GOP presidential candidates weigh in on January debate participation

There are expected to be three Republican presidential debates in January, but which of the major candidates will actually show up, or even make the stages, is far from clear at this point. 

A CNN debate will be hosted in Iowa, which has the first Republican caucus, while CNN and ABC/WMUR are set to have separate debates in New Hampshire, which is home to the first presidential primary. The debates give the candidates trailing former president Donald Trump by large margins a chance to make their pitch on a national stage before voters head to the polls. 

Candidates’ ability to participate will hinge on meeting requirements laid out by each organization hosting the debates. But as of Friday evening, Vivek Ramaswamy’s campaign was the only one to tell CBS News that the Ohio entrepreneur intends to be at each of the upcoming trio of debates, which were announced earlier this week.

“More debate and free speech is better than less! We’re in,” Ramaswamy’s press secretary, Tricia McLaughlin, told CBS News. 

Florida Gov. Ron DeSantis has also taken to social media to say he’s looking forward to the debate in Iowa and the ABC debate in New Hampshire. 

(From L) Former New Jersey Gov. Chris Christie, former UN ambassador Nikki Haley, Florida Gov. Ron DeSantis and entrepreneur Vivek Ramaswamy participate in the fourth Republican presidential primary debate at the University of Alabama in Tuscaloosa, Alabama, on Dec. 6, 2023.

JIM WATSON/AFP via Getty Images

Speaking to reporters after a campaign event in Cedar Rapids, Iowa, on Thursday, DeSantis said he would like to see Trump at the Iowa debate. 

“I think he has a lot to say on his keyboard but he should get on stage and stand up there for two hours and take the questions that everybody else does, I think would be useful. And I know a lot of voters here will expect that because they take this process very seriously,” DeSantis said.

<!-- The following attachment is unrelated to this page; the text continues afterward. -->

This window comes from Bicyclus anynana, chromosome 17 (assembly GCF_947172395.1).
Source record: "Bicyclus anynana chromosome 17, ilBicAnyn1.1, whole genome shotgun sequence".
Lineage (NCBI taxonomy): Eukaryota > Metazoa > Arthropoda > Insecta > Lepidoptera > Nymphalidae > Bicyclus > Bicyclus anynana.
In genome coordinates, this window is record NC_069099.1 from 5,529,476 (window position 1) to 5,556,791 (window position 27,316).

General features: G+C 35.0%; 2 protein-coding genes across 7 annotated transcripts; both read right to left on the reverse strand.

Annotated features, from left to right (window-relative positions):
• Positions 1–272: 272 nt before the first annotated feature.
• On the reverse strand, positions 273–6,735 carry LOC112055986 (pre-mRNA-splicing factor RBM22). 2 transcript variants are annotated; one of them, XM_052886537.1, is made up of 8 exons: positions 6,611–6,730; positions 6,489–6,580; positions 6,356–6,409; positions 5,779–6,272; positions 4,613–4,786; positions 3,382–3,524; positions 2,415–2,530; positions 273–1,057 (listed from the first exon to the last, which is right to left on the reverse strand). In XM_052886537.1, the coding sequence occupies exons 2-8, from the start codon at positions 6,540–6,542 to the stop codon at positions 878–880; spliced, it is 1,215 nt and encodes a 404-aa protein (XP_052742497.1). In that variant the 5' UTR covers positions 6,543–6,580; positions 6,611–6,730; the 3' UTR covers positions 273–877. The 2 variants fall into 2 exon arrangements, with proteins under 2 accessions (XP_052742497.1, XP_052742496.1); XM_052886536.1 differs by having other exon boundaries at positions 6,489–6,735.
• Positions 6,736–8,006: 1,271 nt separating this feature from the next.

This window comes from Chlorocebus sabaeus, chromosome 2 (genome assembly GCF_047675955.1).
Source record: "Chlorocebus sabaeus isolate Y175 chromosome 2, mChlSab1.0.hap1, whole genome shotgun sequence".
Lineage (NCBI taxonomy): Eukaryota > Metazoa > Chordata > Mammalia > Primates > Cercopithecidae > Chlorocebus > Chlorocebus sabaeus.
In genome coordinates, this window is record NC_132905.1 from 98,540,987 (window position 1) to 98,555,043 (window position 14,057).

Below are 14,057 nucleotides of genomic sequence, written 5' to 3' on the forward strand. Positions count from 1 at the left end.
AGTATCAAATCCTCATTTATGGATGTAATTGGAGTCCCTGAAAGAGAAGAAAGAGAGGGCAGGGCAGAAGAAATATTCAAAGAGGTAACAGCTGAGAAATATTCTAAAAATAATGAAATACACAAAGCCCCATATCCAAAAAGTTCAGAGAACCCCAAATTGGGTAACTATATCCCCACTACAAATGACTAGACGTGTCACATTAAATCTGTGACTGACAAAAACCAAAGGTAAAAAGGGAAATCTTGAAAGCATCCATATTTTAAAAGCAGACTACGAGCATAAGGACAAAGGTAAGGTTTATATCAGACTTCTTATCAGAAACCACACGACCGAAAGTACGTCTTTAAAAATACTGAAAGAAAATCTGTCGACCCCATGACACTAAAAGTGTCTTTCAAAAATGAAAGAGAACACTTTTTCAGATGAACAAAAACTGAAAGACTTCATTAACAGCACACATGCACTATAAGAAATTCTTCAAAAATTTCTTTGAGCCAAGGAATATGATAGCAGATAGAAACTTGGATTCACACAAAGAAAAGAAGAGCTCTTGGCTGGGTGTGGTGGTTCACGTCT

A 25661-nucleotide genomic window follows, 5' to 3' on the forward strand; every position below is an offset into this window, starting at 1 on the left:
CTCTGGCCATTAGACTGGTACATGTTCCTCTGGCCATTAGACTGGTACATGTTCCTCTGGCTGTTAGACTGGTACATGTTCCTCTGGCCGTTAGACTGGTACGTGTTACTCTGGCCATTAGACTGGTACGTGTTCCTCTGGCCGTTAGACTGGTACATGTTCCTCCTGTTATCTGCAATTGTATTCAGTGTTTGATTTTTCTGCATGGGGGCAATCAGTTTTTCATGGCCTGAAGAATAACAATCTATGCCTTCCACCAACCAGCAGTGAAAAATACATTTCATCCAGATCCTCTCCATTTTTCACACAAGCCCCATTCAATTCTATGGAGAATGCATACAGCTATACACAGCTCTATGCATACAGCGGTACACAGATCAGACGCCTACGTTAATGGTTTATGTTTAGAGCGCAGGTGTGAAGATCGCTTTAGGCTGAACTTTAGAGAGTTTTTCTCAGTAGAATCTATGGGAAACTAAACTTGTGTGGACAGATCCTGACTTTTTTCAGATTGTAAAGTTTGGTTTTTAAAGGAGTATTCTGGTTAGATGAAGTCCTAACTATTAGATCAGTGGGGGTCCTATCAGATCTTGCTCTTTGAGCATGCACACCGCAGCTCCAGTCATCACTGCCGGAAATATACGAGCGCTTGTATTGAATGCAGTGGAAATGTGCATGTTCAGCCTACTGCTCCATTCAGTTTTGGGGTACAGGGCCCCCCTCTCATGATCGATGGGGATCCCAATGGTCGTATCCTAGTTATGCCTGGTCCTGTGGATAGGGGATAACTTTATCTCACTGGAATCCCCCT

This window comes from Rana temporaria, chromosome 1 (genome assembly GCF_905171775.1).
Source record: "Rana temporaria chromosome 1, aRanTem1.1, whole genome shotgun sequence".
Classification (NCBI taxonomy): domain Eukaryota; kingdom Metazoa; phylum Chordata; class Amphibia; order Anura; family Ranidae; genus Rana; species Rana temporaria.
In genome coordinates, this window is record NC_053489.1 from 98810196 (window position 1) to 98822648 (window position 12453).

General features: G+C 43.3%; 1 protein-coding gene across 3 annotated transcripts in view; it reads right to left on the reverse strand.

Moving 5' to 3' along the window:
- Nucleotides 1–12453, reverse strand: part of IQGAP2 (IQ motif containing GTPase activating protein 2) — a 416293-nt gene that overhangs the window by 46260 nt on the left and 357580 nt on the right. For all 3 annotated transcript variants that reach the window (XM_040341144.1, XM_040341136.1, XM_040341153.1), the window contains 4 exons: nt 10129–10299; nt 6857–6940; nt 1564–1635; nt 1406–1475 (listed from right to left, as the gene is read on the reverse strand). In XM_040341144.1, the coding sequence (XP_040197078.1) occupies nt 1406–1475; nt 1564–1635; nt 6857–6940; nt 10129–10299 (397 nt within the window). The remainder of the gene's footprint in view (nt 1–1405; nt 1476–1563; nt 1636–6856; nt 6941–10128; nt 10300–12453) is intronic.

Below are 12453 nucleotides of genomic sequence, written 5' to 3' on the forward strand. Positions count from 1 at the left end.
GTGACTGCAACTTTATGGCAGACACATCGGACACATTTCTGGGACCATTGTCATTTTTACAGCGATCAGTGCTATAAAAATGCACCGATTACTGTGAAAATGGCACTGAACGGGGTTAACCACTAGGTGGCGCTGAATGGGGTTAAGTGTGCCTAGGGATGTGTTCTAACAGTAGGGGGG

Trump has not attended any of the previous four Republican debates. His campaign did not respond to a request for comment about whether he would participate in the upcoming January debates.

The campaign for Nikki Haley, the former ambassador to the United Nations, declined to comment and former New Jersey governor Chris Christie’s campaign did not immediately respond to a request for comment.

Asa Hutchinson told CBS News he would participate, but the former Arkansas governor has not met participation requirements since the first debate that was held in August. 

Did Trump lose steam after skipping Alabama GOP debate?


What are the requirements for the next Republican debates? 

The Iowa debate will take place on Jan. 10, just five days before voters caucus in the Hawkeye State. According to CNN, participants in that debate will have to agree to the rules and format in addition to getting “at least 10% (without rounding) in three separate national and/or Iowa polls of Republican caucusgoers or primary voters that meet CNN’s standards for reporting.” The standard is also that “one of the three qualifying polls must be an approved poll of Iowa likely Republican caucusgoers.” 

The New Hampshire CNN debate is scheduled for Jan. 21 at St. Anselm College in New Hampshire. 

The top three candidates in the Iowa caucuses will be invited to the CNN New Hampshire debate. The requirements include a 10% support threshold in three polls, one of which must be “an approved poll of New Hampshire Republican likely primary voters.”

ABC News announced this week plans to partner with WMUR-TV to host a debate at St. Anselm on Jan. 18. That debate has been sponsored by the New Hampshire Republican Party. 

New Hampshire GOP chair Chris Ager said that the CNN New Hampshire debate was planned without the state party’s backing, and on Friday he posted on X, the site formerly known as Twitter, that the only debate backed by the New Hampshire GOP would be the ABC/WMUR debate.

Ager told CBS News earlier this week that the state party had been planning contingencies in case the Republican National Committee backed out of sponsoring debates.

How RNC views a potentially crowded GOP primary field


The RNC, which sanctioned the first four debates with polling and donation requirements, will not be involved in any of the upcoming debates. According to two sources close to the RNC, there is a widespread belief within the party that Trump will be the nominee and that further debates will have limited value.

“It is now time for Republican primary voters to decide who will be our next President and candidates are free to use any forum or format to communicate to voters as they see fit,” the RNC Committee told CBS News in a statement on Friday. 

Journalists in the CBS News Political Unit contributed to this report

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